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Black Television TravelsAfrican American Media around the Globe$
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Timothy Havens

Print publication date: 2013

Print ISBN-13: 9780814737200

Published to NYU Press Scholarship Online: March 2016

DOI: 10.18574/nyu/9780814737200.001.0001

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The Fresh Prince of Bel-Air, Channel Fragmentation, and the Recognition of Difference

The Fresh Prince of Bel-Air, Channel Fragmentation, and the Recognition of Difference

Chapter:
(p.101) 4 The Fresh Prince of Bel-Air, Channel Fragmentation, and the Recognition of Difference
Source:
Black Television Travels
Author(s):

Timothy Havens

Publisher:
NYU Press
DOI:10.18574/nyu/9780814737200.003.0005

This chapter explores the international viability of African American youth television in the late nineties and early twenty-first century, when audiences across Europe and Latin America continued to fragment due to increased competition from commercial broadcasters and cable channels. Many channels turned to imported US sitcoms as a cheap way to lure viewers, including The Fresh Prince of Bel-Air. During this period, black youth culture became a lingua franca of revolt, sexuality, and coolness among adolescents around the world. The series' runaway popularity led global television merchants to revise their explanations about what kinds of African American television programs travel well. The chapter shows how the idea that youth-oriented shows with African American pop stars and hip-hop cultural references are globally appealing remains prevalent in industry lore.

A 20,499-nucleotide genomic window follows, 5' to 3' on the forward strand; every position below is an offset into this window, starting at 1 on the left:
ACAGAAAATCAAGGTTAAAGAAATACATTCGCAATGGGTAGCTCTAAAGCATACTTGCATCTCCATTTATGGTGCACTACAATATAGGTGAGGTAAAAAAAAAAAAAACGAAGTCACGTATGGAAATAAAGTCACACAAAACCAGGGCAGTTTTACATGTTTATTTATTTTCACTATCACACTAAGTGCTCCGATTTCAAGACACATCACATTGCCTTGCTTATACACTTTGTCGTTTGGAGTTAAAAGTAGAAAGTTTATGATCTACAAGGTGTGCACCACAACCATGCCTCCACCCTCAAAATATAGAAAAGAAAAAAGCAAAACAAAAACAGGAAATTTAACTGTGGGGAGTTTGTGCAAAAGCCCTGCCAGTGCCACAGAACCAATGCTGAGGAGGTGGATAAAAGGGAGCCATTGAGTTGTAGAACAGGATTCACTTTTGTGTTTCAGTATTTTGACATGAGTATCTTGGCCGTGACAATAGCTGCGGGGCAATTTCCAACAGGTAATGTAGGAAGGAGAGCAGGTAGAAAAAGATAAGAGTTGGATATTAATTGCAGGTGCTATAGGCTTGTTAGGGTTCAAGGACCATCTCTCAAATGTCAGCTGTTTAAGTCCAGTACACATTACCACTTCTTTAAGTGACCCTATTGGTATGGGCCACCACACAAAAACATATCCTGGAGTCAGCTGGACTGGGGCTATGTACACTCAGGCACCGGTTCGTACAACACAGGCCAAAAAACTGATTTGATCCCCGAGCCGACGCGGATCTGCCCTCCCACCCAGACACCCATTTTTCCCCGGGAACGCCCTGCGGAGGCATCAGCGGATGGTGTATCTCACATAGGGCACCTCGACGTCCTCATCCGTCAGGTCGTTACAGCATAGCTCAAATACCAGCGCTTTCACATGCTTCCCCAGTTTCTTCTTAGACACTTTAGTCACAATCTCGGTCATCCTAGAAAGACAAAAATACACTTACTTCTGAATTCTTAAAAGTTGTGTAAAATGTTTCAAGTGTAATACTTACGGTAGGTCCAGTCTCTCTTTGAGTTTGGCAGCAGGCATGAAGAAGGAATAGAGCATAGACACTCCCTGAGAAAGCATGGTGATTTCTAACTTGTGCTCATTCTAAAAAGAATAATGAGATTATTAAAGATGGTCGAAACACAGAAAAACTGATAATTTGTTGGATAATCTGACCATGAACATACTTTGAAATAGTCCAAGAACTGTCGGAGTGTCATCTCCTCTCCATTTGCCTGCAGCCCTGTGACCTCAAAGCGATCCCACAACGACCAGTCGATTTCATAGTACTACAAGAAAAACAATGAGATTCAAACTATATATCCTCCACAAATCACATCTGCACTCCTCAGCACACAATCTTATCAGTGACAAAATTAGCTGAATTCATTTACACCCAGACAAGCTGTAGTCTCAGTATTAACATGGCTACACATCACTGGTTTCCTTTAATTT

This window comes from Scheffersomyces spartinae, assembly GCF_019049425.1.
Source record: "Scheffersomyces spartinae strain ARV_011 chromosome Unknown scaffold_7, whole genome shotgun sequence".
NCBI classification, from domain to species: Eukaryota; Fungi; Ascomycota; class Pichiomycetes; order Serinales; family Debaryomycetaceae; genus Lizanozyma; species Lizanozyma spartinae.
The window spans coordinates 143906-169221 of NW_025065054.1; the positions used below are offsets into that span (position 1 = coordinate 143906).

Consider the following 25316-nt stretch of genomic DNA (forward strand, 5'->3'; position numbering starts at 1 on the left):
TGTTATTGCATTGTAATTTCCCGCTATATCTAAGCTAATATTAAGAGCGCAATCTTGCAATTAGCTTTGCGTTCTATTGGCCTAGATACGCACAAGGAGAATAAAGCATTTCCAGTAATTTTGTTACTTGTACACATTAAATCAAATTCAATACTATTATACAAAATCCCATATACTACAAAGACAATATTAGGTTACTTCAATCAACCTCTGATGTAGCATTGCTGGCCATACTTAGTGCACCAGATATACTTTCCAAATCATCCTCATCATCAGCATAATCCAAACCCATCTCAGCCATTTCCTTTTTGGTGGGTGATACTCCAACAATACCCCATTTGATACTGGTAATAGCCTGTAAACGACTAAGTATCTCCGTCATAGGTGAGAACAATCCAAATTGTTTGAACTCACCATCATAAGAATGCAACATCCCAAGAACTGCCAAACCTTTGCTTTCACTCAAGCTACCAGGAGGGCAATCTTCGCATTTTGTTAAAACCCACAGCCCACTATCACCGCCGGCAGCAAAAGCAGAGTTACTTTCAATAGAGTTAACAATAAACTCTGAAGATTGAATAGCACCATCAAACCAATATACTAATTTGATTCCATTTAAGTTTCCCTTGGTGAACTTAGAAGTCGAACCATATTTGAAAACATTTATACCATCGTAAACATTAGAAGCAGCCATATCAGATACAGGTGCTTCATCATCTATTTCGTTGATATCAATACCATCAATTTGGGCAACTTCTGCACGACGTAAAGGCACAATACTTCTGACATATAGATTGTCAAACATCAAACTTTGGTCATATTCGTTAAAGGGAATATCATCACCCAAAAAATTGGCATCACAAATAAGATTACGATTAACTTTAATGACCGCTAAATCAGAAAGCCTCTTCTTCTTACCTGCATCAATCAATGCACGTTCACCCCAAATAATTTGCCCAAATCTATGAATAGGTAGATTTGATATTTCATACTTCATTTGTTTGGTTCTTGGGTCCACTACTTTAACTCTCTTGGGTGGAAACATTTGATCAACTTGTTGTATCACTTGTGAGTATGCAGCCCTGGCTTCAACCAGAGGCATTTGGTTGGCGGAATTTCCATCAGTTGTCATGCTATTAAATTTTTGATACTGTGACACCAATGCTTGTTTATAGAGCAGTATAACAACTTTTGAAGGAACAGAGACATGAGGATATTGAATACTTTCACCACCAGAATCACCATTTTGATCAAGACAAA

Keywords:   The Fresh Prince of Bel-Air, African American youth TV, channel fragmentation, US sitcoms, African American pop stars, industry lore

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